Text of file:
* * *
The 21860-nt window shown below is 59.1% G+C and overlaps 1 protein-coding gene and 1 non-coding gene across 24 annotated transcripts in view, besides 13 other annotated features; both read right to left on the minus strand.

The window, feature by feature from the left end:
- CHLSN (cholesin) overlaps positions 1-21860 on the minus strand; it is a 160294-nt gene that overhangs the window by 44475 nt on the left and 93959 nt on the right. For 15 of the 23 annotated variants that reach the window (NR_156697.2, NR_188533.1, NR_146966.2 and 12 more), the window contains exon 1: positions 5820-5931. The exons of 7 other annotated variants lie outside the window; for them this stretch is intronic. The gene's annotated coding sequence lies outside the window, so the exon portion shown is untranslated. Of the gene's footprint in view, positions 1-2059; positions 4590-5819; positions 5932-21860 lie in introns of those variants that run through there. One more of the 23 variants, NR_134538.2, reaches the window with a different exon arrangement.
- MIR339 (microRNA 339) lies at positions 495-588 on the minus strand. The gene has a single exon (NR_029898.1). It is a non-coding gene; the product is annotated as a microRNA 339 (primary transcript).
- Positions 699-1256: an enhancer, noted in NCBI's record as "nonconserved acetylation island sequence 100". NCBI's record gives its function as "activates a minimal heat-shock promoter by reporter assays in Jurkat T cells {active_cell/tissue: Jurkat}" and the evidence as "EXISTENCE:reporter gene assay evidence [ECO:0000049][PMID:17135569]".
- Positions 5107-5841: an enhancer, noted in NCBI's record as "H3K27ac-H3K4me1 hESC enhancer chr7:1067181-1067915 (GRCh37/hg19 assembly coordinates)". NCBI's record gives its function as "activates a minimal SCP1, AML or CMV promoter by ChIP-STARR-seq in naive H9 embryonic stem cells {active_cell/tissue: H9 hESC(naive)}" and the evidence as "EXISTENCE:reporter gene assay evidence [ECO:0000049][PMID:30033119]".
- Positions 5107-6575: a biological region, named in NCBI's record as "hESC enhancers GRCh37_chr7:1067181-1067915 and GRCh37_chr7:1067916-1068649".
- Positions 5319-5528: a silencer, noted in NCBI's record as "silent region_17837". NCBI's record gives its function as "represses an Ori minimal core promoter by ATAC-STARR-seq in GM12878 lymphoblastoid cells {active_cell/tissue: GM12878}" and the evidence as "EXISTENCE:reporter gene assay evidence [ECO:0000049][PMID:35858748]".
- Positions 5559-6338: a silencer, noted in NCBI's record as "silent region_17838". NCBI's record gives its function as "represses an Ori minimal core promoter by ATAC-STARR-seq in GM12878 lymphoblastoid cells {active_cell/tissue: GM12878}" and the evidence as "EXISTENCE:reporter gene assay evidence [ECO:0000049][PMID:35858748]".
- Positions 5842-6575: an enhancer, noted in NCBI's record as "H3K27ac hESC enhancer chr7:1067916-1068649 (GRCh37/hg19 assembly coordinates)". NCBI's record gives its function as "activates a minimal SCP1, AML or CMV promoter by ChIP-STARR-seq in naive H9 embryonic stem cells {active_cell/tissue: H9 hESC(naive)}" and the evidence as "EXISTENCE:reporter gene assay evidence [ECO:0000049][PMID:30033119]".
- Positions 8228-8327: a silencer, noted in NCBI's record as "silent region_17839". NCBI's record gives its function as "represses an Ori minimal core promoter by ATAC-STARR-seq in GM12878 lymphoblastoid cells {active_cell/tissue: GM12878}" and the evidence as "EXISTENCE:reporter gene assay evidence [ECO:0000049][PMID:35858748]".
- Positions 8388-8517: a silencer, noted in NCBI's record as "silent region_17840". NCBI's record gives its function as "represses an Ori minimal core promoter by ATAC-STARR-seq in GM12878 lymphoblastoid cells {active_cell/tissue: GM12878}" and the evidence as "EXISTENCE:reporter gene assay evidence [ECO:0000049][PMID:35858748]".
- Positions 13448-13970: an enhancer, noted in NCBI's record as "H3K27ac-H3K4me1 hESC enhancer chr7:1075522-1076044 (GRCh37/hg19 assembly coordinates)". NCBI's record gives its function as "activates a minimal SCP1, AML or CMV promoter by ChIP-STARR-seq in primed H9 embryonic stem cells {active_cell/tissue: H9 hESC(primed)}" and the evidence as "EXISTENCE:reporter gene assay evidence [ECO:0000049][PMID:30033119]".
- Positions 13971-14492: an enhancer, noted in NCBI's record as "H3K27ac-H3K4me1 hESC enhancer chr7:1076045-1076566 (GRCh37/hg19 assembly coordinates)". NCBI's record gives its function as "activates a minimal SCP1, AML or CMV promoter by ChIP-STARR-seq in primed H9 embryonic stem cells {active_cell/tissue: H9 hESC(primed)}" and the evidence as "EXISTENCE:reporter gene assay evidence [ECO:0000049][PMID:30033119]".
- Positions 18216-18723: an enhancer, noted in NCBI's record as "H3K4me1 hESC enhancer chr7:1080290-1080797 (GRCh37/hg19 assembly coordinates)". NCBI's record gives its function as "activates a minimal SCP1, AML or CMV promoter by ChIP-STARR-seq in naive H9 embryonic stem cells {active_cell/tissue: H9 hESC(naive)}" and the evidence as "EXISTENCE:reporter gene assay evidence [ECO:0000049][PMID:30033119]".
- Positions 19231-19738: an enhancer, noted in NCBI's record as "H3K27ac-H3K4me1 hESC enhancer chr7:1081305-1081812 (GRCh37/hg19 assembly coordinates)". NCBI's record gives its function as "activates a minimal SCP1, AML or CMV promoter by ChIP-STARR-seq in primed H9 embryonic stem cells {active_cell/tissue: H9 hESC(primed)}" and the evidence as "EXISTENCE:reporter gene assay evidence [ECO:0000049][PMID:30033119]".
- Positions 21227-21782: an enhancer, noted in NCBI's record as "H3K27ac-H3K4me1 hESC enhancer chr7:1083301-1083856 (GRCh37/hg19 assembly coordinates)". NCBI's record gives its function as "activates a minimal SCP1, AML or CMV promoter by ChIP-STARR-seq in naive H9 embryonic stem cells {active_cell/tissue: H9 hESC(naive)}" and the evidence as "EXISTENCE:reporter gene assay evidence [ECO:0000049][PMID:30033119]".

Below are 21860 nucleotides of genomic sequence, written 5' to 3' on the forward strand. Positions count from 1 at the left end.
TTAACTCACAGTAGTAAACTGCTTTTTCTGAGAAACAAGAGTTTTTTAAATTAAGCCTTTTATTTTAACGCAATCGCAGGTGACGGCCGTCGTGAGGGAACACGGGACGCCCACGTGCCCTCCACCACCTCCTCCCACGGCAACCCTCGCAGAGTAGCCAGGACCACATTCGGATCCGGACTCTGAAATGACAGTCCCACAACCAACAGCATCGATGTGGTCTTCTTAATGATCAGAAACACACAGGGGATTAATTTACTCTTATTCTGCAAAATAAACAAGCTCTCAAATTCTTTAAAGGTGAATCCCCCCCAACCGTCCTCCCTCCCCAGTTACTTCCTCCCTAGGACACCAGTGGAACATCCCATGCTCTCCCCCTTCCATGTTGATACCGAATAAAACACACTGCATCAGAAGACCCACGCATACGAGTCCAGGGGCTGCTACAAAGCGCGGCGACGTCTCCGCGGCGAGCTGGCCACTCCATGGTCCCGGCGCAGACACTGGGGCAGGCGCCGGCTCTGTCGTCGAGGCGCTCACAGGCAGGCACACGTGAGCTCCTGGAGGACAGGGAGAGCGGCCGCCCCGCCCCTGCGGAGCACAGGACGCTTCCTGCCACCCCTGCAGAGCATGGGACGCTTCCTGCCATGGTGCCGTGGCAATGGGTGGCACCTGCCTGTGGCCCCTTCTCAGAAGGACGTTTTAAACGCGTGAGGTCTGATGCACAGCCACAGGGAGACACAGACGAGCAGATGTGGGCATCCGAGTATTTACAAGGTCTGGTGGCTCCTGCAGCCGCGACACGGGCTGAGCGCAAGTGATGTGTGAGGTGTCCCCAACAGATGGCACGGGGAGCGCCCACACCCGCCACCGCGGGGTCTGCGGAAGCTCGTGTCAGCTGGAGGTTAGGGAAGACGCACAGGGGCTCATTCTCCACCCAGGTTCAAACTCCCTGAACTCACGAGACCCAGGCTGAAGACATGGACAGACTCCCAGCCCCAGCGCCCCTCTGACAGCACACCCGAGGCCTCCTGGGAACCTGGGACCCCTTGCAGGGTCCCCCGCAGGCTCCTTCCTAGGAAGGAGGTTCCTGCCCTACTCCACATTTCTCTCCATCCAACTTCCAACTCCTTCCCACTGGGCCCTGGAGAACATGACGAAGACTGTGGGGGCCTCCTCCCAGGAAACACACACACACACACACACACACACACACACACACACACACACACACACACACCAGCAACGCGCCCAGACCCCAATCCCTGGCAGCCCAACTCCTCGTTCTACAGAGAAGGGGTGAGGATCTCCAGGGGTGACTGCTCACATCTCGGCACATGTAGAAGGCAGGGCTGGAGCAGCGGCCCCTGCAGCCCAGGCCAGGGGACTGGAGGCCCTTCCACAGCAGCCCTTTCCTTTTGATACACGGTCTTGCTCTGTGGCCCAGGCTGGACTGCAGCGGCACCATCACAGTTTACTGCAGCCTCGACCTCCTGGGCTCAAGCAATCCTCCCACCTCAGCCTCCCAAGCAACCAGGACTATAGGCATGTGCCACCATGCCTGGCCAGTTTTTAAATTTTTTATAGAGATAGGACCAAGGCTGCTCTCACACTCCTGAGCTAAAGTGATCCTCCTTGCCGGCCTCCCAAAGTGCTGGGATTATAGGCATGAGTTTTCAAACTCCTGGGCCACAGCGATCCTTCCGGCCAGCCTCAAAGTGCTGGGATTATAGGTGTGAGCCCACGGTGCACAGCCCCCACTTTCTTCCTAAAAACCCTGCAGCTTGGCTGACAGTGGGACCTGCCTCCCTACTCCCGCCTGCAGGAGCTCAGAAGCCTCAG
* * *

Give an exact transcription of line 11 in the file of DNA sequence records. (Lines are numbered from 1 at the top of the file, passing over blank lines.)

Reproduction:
- Positions 8228-8327: a silencer, noted in NCBI's record as "silent region_17839". NCBI's record gives its function as "represses an Ori minimal core promoter by ATAC-STARR-seq in GM12878 lymphoblastoid cells {active_cell/tissue: GM12878}" and the evidence as "EXISTENCE:reporter gene assay evidence [ECO:0000049][PMID:35858748]".